Called to Formation: How Freedom Requires a Devotional Spirit

March 22, 2020

by Josh Holdenried

“If we’re going to change people’s attitudes about the broader array of institutions in our society, I think in a lot of ways that has to begin in American religious life because that’s an arena where we’re already accustomed to talking about devotion, where we know what that means and where we know what a commitment to a set of ideals, a truth we live by looks as a practical matter.”

— Dr. Yuval Levin, American Enterprise Institute —  

Earlier this month, Napa Legal Institute (NLI) had the pleasure of partnering with our friends at Alliance Defending Freedom (ADF) to co-host a discussion with Dr. Yuval Levin on his latest book, A Time to Build: From Family and Community to Congress and the Campus, How Recommitting to Our Institutions Can Revive the American Dream.

Taking place at the Catholic University of America’s Busch School of Business, our conversation with Levin focused on the definition and purpose of institutions; their formative function for the individual, the family, and society; and how the virtue of devotion exemplifies the way forward for recommitting to our institutions.  

As Levin aptly defines it in his book, an institution is a form of association that is both durable and formative, it therefore “keeps its shape over time, and so shapes the realm of the life in which it operates.” To that end, an institution “organizes its people into a particular form moved by a purpose, characterized by a structure, defined by an ideal, and capable of certain functions.” Examples of institutions can range from organic forms such as families, neighborhoods, and civic associations to the more corporate forms such as schools, hospitals, companies, and nonprofits.

By better understanding the formative nature of our institutions we are better able to recognize the social crisis we face as a nation. From rising divorce rates and broken communities to our polarized politics and culture, it’s clear that what we’re facing is a breakdown of the institutions that traditionally serve as the framework of our social lives.  

But what does it mean to recommit to our institutions, and why is that important?

While each specific institution comes with its own set of issues and challenges, there remains a commonality between them all. Every institution is only as good as the people within it, which is why each person must necessarily possess a shared virtue that ultimately empowers and strengthens the institutions to which they belong.  

When asked about this virtue, Levin chose to highlight religious institutions as being, “at the center of the kind of way forward that I’m trying to chart. If you wanted one word for it, that word would be devotion.” He continued by explaining how:

“If we’re going to change people’s attitudes about the broader array of institutions in our society, I think in a lot of ways that has to begin in American religious life because that’s an arena where we’re already accustomed to talking about devotion, where we know what that means and where we know what a commitment to a set of ideals, a truth we live by looks as a practical matter.”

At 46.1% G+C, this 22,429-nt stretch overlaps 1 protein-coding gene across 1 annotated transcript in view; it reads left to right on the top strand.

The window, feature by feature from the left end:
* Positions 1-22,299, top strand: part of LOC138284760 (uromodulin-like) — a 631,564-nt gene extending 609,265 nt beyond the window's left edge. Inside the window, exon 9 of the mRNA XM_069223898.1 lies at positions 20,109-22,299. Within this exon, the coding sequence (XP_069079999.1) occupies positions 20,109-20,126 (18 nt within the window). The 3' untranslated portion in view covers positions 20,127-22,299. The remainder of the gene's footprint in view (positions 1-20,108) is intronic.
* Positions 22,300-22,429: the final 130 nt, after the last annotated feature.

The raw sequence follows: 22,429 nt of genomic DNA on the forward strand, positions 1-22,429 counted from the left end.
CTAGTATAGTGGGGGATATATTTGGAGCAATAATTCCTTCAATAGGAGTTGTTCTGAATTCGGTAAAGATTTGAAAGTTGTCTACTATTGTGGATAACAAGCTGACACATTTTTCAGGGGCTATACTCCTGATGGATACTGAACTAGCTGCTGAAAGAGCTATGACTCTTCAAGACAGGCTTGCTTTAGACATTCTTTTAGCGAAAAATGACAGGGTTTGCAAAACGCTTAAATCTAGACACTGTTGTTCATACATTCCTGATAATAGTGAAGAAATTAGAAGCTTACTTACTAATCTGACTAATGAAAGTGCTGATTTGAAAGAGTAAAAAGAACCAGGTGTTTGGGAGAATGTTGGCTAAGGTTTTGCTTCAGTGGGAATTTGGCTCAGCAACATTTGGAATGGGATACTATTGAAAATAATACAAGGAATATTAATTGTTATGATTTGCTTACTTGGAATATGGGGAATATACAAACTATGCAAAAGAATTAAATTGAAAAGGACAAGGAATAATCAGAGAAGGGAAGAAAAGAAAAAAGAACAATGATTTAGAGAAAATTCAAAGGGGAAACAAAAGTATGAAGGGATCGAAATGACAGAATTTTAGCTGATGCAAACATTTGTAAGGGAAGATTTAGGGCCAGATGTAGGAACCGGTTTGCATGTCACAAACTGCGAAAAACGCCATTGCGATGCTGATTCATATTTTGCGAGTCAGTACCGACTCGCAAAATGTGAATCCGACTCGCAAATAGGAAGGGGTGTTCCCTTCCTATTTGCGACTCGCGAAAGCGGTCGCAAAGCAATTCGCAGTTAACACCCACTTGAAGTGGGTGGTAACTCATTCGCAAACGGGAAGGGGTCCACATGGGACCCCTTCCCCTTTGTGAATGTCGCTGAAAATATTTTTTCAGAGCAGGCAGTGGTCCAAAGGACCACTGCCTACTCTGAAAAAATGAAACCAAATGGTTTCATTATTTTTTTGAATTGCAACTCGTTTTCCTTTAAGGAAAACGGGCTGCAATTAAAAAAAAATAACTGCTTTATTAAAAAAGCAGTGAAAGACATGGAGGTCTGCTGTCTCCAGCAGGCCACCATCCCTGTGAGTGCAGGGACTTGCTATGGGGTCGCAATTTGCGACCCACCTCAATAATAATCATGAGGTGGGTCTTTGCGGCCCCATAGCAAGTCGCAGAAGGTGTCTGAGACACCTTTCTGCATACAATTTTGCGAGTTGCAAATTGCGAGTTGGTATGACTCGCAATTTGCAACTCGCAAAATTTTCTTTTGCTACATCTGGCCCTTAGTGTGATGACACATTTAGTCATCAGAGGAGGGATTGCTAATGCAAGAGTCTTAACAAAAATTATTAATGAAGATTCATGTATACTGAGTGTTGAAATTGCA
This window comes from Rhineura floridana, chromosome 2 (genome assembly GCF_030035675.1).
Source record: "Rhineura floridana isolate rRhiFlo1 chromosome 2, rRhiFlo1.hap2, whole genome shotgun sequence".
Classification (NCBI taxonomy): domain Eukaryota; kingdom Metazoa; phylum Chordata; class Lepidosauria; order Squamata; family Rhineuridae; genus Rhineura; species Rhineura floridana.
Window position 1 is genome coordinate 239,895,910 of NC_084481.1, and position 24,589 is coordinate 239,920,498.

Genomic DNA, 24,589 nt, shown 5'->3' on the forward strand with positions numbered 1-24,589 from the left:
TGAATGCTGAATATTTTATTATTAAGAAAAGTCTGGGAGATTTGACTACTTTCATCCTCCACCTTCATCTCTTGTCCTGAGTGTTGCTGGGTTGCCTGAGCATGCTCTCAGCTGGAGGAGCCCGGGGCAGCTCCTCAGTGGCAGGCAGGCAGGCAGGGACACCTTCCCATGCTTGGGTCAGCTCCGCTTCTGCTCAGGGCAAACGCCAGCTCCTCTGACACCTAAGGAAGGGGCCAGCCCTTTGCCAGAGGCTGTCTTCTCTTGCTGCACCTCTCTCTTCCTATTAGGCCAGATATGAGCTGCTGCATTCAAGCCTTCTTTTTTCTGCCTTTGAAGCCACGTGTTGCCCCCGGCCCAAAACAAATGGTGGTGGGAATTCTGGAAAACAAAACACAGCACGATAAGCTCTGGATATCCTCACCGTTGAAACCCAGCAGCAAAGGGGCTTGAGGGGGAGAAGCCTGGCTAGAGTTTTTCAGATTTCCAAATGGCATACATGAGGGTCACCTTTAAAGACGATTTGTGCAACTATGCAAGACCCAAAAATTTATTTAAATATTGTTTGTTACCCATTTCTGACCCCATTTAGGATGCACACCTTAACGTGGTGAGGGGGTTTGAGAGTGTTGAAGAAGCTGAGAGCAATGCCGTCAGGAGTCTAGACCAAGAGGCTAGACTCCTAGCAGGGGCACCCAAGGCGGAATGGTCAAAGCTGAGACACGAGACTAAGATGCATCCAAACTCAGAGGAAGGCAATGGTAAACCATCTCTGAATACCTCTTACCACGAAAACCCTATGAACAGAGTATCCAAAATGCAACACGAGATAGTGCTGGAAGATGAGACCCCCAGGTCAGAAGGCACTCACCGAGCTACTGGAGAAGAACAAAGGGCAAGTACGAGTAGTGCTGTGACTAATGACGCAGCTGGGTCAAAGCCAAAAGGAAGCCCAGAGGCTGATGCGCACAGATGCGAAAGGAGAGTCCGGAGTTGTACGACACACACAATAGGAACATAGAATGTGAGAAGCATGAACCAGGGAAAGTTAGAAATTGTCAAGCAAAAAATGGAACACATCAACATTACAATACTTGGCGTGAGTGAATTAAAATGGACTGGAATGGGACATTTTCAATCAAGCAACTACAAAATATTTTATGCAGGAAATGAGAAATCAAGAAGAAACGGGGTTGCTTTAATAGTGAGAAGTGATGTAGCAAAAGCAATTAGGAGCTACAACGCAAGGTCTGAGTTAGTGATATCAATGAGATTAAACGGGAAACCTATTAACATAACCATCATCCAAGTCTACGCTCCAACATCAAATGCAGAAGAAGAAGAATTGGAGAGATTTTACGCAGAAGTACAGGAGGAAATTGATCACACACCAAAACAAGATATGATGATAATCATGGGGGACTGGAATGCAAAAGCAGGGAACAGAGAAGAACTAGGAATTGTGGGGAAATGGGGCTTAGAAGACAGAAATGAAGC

In other words, when we devote ourselves to institutional integrity, we find ourselves forming the institutions that ultimately form us for responsible citizenship in a free society. 

Devotion as a Virtue

Devotion as a practice of virtue is most closely associated with the religious obligations one owes to God. It comes from the Latin word devovere, which means “to vow.”  According to the Catechism of the Catholic Church:

“A vow is a deliberate and free promise made to God concerning a possible and better good which must be fulfilled by reason of the virtue of religion...it is an act of devotion in which the Christian dedicates himself to God or promises him some good work. By fulfilling his vows, he renders to God what has been promised and consecrated to Him.”

Devotion is of course not just a Catholic practice, but a religious practice shared across several faith traditions. In this way, Levin identifies the spirit of devotion as a way of breathing life back into the body of our institutions. In the same way we devote ourselves to a higher power, so too should we devote ourselves to the institutions that empower the “good work” that honors God. It is by virtue of their devotion to God that the faithful are devoted to those made in the image of God—the imago Dei.  

Our religious institutions form us for the practice of devotion, which in turn compels us to build together the institutions that empower a free and vibrant society. Without the practice of devotion, we cannot recommit to our institutions to the extent necessary for the revival of the American dream.

Devotion as a Practical Matter

In both his book and his remarks, Levin makes it clear that devotion as a means for social change doesn’t rely on a set of erudite policy solutions. Instead, devotion requires choosing one’s conduct based on a simple and yet transformative question: given my role here, how should I act?